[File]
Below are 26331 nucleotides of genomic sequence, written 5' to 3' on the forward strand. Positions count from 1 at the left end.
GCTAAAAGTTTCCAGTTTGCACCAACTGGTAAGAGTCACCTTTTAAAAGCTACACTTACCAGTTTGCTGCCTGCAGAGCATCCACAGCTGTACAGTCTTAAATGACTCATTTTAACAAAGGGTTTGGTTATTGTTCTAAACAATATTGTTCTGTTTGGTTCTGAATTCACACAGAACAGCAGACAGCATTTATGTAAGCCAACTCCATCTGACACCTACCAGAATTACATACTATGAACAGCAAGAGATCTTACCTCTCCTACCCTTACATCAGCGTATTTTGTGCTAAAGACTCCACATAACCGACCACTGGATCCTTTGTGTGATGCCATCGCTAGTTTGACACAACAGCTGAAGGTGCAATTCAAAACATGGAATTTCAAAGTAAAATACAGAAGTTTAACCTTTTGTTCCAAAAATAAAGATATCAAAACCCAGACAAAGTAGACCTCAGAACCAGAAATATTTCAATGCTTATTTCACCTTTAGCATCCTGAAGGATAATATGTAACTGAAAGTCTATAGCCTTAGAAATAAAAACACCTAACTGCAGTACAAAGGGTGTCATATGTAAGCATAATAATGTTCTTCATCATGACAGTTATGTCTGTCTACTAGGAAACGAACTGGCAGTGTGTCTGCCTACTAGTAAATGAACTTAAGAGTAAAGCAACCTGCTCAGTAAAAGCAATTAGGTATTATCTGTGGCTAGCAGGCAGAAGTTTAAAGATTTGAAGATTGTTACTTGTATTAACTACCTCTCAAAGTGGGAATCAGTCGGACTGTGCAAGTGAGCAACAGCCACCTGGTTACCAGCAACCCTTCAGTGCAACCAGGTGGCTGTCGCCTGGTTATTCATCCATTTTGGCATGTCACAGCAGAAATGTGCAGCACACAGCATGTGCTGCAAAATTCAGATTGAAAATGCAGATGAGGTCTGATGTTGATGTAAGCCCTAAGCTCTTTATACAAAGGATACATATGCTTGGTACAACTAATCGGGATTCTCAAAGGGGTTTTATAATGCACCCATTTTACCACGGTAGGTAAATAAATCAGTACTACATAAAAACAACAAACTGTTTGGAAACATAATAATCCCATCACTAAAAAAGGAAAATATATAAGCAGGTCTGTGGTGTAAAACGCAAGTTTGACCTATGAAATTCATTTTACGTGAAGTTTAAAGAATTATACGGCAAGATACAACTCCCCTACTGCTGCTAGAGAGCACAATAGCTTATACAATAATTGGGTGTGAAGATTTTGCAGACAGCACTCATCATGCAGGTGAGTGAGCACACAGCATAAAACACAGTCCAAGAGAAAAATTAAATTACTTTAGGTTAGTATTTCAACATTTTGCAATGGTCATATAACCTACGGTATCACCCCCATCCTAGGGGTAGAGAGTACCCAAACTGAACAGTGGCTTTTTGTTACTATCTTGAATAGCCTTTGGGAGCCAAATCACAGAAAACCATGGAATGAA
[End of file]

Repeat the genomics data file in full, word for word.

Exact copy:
Below are 26331 nucleotides of genomic sequence, written 5' to 3' on the forward strand. Positions count from 1 at the left end.
GCTAAAAGTTTCCAGTTTGCACCAACTGGTAAGAGTCACCTTTTAAAAGCTACACTTACCAGTTTGCTGCCTGCAGAGCATCCACAGCTGTACAGTCTTAAATGACTCATTTTAACAAAGGGTTTGGTTATTGTTCTAAACAATATTGTTCTGTTTGGTTCTGAATTCACACAGAACAGCAGACAGCATTTATGTAAGCCAACTCCATCTGACACCTACCAGAATTACATACTATGAACAGCAAGAGATCTTACCTCTCCTACCCTTACATCAGCGTATTTTGTGCTAAAGACTCCACATAACCGACCACTGGATCCTTTGTGTGATGCCATCGCTAGTTTGACACAACAGCTGAAGGTGCAATTCAAAACATGGAATTTCAAAGTAAAATACAGAAGTTTAACCTTTTGTTCCAAAAATAAAGATATCAAAACCCAGACAAAGTAGACCTCAGAACCAGAAATATTTCAATGCTTATTTCACCTTTAGCATCCTGAAGGATAATATGTAACTGAAAGTCTATAGCCTTAGAAATAAAAACACCTAACTGCAGTACAAAGGGTGTCATATGTAAGCATAATAATGTTCTTCATCATGACAGTTATGTCTGTCTACTAGGAAACGAACTGGCAGTGTGTCTGCCTACTAGTAAATGAACTTAAGAGTAAAGCAACCTGCTCAGTAAAAGCAATTAGGTATTATCTGTGGCTAGCAGGCAGAAGTTTAAAGATTTGAAGATTGTTACTTGTATTAACTACCTCTCAAAGTGGGAATCAGTCGGACTGTGCAAGTGAGCAACAGCCACCTGGTTACCAGCAACCCTTCAGTGCAACCAGGTGGCTGTCGCCTGGTTATTCATCCATTTTGGCATGTCACAGCAGAAATGTGCAGCACACAGCATGTGCTGCAAAATTCAGATTGAAAATGCAGATGAGGTCTGATGTTGATGTAAGCCCTAAGCTCTTTATACAAAGGATACATATGCTTGGTACAACTAATCGGGATTCTCAAAGGGGTTTTATAATGCACCCATTTTACCACGGTAGGTAAATAAATCAGTACTACATAAAAACAACAAACTGTTTGGAAACATAATAATCCCATCACTAAAAAAGGAAAATATATAAGCAGGTCTGTGGTGTAAAACGCAAGTTTGACCTATGAAATTCATTTTACGTGAAGTTTAAAGAATTATACGGCAAGATACAACTCCCCTACTGCTGCTAGAGAGCACAATAGCTTATACAATAATTGGGTGTGAAGATTTTGCAGACAGCACTCATCATGCAGGTGAGTGAGCACACAGCATAAAACACAGTCCAAGAGAAAAATTAAATTACTTTAGGTTAGTATTTCAACATTTTGCAATGGTCATATAACCTACGGTATCACCCCCATCCTAGGGGTAGAGAGTACCCAAACTGAACAGTGGCTTTTTGTTACTATCTTGAATAGCCTTTGGGAGCCAAATCACAGAAAACCATGGAATGAA